Very nice read by Zach Lowe LINK The Height of Wonkery: An In-Depth Look at the NBA With the Most Innovative Technology Available
Fifteen of the league’s 30 teams have purchased a data-tracking camera system from STATS LLC that records every single movement on the court — the ball, the players, the referees, etc. — in three dimensions. The cameras can measure just about anything, and the teams that are using them best have moved far ahead in developing their own algorithms to measure whatever they wish — which team forces pick-and-rolls left most often, where corner 3s typically rebound when they miss, and how often a player accelerates from “jog” to “sprint” during a game.
(These are the subscribing teams: Houston, Boston, New York, Washington, Milwaukee, San Antonio, Oklahoma City, Golden State, Philadelphia, Phoenix, Orlando, Dallas, Minnesota, Toronto, Cleveland.)
Teams hoard their own data like kids hoard candy on Halloween. But STATS was kind enough to send Grantland a giant pile of exclusive information from the 2012-13 season, updated after Wednesday’s slate of 13 games, on a few general categories STATS tracks for all subscribing teams. The data focuses on both the player and team level, including drives to the basket, post touches, and touches at the elbow areas. From that pile, here are some Friday nuggets for your perusal: Click here to Read More...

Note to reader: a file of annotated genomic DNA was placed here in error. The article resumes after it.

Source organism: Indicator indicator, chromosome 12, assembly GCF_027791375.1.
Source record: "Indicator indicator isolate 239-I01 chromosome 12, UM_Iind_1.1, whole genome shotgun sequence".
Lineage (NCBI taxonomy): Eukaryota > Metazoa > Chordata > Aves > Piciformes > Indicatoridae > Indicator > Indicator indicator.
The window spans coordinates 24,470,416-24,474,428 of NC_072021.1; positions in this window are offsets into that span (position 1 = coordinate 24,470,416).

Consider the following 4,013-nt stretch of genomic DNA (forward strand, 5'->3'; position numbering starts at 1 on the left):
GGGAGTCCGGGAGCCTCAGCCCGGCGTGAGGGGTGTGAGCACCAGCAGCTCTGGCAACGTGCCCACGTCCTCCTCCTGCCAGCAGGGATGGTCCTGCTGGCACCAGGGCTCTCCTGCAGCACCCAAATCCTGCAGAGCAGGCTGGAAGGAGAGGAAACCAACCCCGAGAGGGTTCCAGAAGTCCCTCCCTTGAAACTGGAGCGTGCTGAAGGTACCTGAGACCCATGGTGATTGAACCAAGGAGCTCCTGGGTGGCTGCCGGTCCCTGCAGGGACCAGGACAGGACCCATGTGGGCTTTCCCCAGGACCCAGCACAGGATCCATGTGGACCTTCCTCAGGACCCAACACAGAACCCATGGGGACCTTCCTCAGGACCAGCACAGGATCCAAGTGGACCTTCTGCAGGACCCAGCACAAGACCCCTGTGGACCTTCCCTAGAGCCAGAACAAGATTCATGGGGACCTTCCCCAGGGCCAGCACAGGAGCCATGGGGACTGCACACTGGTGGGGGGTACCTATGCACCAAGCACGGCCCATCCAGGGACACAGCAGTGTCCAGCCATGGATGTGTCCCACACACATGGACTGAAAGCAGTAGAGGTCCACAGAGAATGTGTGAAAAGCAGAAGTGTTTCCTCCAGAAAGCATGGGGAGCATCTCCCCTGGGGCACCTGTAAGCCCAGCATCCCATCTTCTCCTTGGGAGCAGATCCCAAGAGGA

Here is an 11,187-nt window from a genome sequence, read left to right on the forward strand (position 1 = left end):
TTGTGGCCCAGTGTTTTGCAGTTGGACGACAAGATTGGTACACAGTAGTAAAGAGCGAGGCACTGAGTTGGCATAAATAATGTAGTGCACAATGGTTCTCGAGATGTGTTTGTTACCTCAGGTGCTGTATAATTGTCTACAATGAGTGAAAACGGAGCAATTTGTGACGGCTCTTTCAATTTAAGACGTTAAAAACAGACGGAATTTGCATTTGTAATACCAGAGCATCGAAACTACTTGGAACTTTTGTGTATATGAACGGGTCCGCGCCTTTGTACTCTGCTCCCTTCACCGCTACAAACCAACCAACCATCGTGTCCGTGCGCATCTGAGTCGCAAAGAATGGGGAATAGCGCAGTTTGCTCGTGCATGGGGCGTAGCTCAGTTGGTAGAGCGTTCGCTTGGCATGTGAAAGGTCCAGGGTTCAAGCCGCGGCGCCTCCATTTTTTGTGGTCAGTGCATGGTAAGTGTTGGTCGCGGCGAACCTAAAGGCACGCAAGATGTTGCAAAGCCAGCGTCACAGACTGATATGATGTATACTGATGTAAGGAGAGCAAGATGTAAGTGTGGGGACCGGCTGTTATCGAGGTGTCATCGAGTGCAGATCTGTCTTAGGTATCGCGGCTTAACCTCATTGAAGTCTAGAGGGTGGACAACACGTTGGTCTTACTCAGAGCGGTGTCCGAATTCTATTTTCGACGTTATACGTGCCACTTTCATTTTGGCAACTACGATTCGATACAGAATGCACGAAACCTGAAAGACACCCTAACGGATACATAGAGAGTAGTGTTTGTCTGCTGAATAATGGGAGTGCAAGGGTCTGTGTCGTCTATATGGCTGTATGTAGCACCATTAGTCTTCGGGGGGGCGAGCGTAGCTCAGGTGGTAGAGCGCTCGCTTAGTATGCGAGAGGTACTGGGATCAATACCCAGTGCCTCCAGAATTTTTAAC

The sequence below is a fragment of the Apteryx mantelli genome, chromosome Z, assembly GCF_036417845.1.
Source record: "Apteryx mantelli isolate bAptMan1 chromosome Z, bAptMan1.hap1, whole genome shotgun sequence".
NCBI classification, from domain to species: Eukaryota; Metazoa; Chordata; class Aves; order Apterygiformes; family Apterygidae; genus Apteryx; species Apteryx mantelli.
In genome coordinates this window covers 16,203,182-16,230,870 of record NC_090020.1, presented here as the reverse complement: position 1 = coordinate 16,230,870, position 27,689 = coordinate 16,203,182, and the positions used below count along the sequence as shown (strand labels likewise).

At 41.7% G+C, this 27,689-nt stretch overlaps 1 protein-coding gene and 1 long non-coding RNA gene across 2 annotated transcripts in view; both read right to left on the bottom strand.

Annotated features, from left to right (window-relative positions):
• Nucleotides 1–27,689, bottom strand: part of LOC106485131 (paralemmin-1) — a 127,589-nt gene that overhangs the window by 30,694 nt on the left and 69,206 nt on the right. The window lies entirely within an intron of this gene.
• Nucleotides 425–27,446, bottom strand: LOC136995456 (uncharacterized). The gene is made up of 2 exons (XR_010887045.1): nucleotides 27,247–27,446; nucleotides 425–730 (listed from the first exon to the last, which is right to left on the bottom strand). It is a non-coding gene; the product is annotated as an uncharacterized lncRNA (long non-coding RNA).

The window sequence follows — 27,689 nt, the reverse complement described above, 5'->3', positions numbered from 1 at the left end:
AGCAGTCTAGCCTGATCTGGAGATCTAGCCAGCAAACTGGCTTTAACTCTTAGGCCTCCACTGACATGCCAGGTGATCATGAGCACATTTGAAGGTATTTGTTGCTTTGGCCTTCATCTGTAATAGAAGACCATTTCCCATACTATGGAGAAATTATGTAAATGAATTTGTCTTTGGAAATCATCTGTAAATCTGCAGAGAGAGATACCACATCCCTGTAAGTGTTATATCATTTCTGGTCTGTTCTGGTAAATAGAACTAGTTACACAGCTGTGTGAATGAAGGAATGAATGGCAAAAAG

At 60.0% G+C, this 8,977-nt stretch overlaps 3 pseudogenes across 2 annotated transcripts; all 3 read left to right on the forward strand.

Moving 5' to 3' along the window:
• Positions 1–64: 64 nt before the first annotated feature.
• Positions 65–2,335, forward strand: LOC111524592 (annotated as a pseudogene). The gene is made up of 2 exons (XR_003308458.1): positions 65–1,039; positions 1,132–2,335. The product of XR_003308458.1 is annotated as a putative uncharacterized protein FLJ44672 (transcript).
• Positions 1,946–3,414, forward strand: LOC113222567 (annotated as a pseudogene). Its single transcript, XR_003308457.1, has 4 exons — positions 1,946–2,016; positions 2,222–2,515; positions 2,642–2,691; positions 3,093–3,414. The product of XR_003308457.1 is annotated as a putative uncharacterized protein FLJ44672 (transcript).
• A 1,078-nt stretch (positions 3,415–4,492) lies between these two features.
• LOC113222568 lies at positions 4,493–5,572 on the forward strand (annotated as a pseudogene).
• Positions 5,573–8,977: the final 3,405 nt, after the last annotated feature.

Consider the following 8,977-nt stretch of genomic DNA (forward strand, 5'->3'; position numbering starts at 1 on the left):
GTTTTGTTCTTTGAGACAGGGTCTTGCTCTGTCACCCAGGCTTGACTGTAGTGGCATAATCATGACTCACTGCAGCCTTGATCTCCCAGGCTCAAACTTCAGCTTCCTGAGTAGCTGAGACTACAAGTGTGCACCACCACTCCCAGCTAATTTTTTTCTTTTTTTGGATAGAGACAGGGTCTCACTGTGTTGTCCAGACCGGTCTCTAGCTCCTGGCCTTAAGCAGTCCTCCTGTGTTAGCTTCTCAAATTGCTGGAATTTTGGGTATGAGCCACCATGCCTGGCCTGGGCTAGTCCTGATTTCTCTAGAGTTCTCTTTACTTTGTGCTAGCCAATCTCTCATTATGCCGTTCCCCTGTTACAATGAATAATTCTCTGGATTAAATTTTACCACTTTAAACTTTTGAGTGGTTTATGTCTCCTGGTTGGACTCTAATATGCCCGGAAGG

Writer Zach Lowe also mentions Tim Duncan new moves towards the end of that article:
| Tim Duncan, a New Kind of Offensive Hub |
Guess who leads all players in recorded shots from the elbow. That would be Tim Theodore Duncan, a very respectable 37-of-81 (46 percent) on jumpers from the elbow. But here’s the interesting thing: He shoots only 37 percent of the time when he gets the ball there, which is not far above the league average for a big man.
The same thing happens in the post. Duncan nabs about 5.3 post touches per game, a top-15 number, but shoots on only about half those touches — right around Pau Gasol’s shot frequency. The Spurs score a very nice 1.3 points per possession when Duncan touches the ball in the post, and 1.1 points when he touches it at the elbow. This makes intuitive sense. The Spurs use both the post and the elbows a lot on offense, but they do so just as often for facilitating as for shooting.
You know who rates similarly in this way? The Wizards, and specifically Nenê. The Wiz are the only camera team averaging more post touches per game than San Antonio (the Grizz and Bulls, not surprisingly, are the top two when you broaden the database to non-camera clubs), and they use the elbow a decent amount as well. Nenê averages 7.0 post touches per game, second among camera players, behind only Nikola Pekovic.
But while Pekovic is a scorer, shooting a whopping 66 percent of the time he touches the ball in the post, Nenê shoots just 37 percent of the time he gets the ball there — one of the 20 lowest numbers in a sample that includes a lot of non-scorers who get the ball down on the block almost by accident.